The Commonwealth will not appeal against a court ruling that found the a 2011 decision to ban live cattle exports was unlawful.
- The Government will not appeal the Federal Court’s live export ruling
- The Federal Courts found Gillard government acted unlawfully when it banned cattle exports in 2011
- Farming groups have welcomed the decision
A class action was launched in response to the decision by the Gillard government, with cattle producers seeking $600 million in compensation.
Last month the Federal Court found the ban was not lawful, and that then-agriculture minister Joe Ludwig acted with misfeasance.
Attorney-General Christian Porter was facing calls by Coalition members and the industry not to appeal against the judgement.
He released a statement saying the Commonwealth accepted the decision.
“As the Prime Minister has said, live cattle exporters were dealt with egregiously by the Gillard government,” he said.
“The Coalition Government will not jeopardise the outcome they have won in this case.”
Nationals MPs and Senators have claimed the Government’s decision not to appeal as a win.
“Finally justice will be done after Labor’s destructive, knee jerk and now illegal decision to take away people’s livelihoods and jobs overnight,” Senator Matt Canavan wrote on Twitter.
Fiona Simson has applauded the Government’s decision.(Supplied: National Farmers Federation)
The Government’s decision ends an anxious wait for the cattle industry, which spent the last six weeks urging the Government to accept the decision.
National Farmers Federation president Fiona Simson said she had spoken with the Scott Morrison following the Government’s announcement today.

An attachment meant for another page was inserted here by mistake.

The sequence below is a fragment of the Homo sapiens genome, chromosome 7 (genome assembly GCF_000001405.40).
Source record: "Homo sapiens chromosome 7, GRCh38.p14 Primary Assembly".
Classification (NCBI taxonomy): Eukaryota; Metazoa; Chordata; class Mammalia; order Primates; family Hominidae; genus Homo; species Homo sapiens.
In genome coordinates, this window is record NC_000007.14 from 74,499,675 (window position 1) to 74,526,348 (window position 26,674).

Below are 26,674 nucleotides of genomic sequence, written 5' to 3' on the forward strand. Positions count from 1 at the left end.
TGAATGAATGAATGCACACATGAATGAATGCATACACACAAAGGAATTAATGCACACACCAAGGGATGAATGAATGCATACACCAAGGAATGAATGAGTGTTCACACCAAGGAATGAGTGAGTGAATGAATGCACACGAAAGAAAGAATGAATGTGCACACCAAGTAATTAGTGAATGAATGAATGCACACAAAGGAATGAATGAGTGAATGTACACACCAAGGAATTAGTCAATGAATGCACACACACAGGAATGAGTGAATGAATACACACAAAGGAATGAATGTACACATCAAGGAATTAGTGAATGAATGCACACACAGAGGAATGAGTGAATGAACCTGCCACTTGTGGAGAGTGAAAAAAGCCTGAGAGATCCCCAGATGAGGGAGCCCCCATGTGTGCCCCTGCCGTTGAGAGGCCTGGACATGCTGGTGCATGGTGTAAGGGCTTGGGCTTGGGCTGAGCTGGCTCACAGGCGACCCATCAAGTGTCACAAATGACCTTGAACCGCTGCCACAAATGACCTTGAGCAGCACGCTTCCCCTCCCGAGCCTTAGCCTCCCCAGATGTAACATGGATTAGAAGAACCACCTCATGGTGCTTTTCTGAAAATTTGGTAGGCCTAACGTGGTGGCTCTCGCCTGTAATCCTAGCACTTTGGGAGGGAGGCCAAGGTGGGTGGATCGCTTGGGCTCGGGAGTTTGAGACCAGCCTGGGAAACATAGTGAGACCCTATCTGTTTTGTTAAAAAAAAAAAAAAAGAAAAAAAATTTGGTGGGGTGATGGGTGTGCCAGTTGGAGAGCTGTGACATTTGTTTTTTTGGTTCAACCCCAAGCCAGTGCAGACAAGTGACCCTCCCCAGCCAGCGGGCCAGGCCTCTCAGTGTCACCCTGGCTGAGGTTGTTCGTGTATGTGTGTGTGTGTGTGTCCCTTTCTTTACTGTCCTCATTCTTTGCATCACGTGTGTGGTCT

“Prime Minister Morrison called me earlier to say his Government would not stand in the way of justice being delivered to northern Australia cattle producers and communities,” Ms Simson said.
“On behalf of the Brett family, other applicants to the class action, and the many others affected by the monumentally devastating decision in 2011, I sincerely thanked him.
“By declining to appeal Justice Rares’ decision, the Government has made unequivocal its appreciation of the pain and injustice that was inflicted on northern Australia by the government of the day and its wish to see justice done.”
Many people went without an income for some time.(ABC Rural: Matt Brann)
Describing the win as a landmark for the Australian Farmers Fighting Fund, Ms Simson said the Government’s decision sent a clear message “that such reckless and ultimately, illegal actions by any Government, can be never be allowed to happen again”.
“Importantly, Prime Minister Morrison has cleared the way for the awarding of the ‘significant compensation’ to the Brett Family and other applicants, [Justice Steven Rares] found they were entitled to,” she said.
“Tonight, those who were directly and indirectly hurt by the 2011 have been vindicated.
“Tonight marks a new beginning.”
Ashley Manicaros says the industry is ready to discuss compensation.(Supplied: NTCA)
NT Cattlemen’s Association chief executive Ashley Manicaros said the impact of the ban was still being felt.
“There are still people in our industry right across the northern Australia that are still working their way out of the debt that had to be incurred as a consequence that ban,” he said.
Mr Manicaros said the industry was ready to discuss compensation with the Government.